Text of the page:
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An Inside Look at the Exhibition Manus x Machina: Fashion in an Age of Technology

Jun 15, 2016
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Manus x Machina: Fashion in an Age of Technology

Manus x Machina: Fashion in an Age of Technology opened May 5, 2016 at the Metropolitan Museum of Art Costume Institute. According to Andrew Bolton, curator of the Costume Institute, the exhibition was inspired by this wedding gown by Karl Lagerfeld for Chanel’s autumn/winter 2014-15 haute couture collection.

karl lagerfeld wedding gown

Fabricated in scuba knit, the wedding ensemble is an example of the confluence of the hand and machine. The dress was hand molded, machine sewn, and hand finished. The train’s design was drawn by hand, digitally manipulated to give it the appearance of a randomized, pixilated baroque pattern, and finally executed through a complex process of hand and machine techniques, including hand painting with gold metallic pigment, machine printing with rhinestones, and hand embroidering to apply pearls and gemstones. The train required 450 hours of workmanship.

Manus x Machina opens with a duplicate of the Chanel dress and a 20-foot train; details of the train’s embroidery are projected onto the ceiling. The exhibition is structured around the traditional métiers of the haute couture: embroidery, featherwork and artificial flowers, pleating, lacework, and leatherwork. Traditional hand techniques are described as well as innovative technologies such as 3-D printing, computer modeling, bonding and laminating, laser cutting, and ultrasonic welding.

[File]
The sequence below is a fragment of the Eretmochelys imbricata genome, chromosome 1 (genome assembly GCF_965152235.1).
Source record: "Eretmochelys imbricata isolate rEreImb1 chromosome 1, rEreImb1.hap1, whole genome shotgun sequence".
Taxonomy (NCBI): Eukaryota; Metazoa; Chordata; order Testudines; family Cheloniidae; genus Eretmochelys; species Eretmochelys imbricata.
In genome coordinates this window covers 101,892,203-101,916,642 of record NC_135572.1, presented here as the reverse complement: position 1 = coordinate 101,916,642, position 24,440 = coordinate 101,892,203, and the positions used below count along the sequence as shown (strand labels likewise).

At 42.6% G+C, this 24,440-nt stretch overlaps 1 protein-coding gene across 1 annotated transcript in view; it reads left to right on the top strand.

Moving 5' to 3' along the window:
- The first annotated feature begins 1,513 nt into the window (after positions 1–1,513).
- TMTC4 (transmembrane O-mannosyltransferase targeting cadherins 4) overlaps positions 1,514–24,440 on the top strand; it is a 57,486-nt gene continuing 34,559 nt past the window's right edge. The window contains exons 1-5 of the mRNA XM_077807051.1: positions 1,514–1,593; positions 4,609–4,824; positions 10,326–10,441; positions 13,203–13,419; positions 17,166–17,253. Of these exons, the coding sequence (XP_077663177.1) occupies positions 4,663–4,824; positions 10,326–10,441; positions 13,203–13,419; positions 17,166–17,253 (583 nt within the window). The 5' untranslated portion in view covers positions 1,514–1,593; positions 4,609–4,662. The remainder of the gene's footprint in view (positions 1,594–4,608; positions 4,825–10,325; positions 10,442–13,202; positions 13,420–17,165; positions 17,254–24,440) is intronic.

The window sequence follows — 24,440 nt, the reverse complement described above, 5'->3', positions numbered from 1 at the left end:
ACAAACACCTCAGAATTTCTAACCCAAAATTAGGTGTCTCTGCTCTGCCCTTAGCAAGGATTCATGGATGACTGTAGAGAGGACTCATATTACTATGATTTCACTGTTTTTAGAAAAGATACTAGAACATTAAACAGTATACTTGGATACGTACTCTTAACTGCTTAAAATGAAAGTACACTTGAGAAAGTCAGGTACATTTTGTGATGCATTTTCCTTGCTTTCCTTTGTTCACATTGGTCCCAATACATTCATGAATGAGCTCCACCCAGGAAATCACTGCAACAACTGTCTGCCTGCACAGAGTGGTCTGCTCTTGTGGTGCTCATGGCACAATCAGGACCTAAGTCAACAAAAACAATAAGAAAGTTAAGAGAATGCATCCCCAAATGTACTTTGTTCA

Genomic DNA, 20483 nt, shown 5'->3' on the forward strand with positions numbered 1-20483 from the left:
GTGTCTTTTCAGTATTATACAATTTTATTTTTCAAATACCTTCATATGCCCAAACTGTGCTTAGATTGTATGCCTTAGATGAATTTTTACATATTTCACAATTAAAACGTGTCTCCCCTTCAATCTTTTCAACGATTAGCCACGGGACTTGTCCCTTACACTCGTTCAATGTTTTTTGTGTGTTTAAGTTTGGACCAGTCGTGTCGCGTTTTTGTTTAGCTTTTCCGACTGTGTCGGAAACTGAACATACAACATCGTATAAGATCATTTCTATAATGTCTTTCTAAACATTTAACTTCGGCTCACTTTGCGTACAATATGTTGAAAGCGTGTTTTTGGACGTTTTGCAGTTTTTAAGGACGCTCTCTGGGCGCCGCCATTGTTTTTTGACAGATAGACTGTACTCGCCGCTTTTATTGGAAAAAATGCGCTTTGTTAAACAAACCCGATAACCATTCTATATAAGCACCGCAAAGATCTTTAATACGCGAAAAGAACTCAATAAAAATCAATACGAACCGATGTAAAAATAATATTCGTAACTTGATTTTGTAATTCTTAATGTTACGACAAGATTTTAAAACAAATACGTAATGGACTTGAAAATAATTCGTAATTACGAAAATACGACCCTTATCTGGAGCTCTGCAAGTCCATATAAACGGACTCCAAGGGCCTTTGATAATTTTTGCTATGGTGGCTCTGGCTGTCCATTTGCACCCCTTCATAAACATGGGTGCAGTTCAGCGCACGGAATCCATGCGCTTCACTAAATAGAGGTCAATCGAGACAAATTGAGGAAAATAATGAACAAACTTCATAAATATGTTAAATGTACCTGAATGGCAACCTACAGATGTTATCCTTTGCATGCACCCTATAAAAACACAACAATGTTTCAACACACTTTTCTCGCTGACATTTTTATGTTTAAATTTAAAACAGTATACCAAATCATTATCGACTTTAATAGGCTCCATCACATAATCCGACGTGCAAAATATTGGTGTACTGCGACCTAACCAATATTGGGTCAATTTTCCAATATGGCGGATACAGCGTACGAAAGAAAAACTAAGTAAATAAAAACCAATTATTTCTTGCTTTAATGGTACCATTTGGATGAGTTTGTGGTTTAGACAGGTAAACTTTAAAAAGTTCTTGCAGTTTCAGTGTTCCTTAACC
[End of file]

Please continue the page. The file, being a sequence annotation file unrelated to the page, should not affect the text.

The designs are presented so they can be seen easily by large groups of visitors. The variety of designs ranges from stunningly beautiful ensembles, to looks with amazing craftsmanship, to unwearable art pieces. Here are those I found most interesting.

Some of the Featured Garments

Designed in 1928, this court presentation ensemble was created by Boué Soeurs, active in Paris between 1899 and 1957. The hand-sewn ivory silk tulle is machine-embroidered with couched silver cord in a foliate and vermicelli pattern. There are insets of silver-blue silk and metal lamé with machine-picot edging. The appliqués are hand-embroidered white silk tulle and artificial flowers in pink, purple, green, yellow, and blue silk ribbon and floss. (Gift of Mrs. George Henry O’Neil, 1968 (C.I.68.48a–d)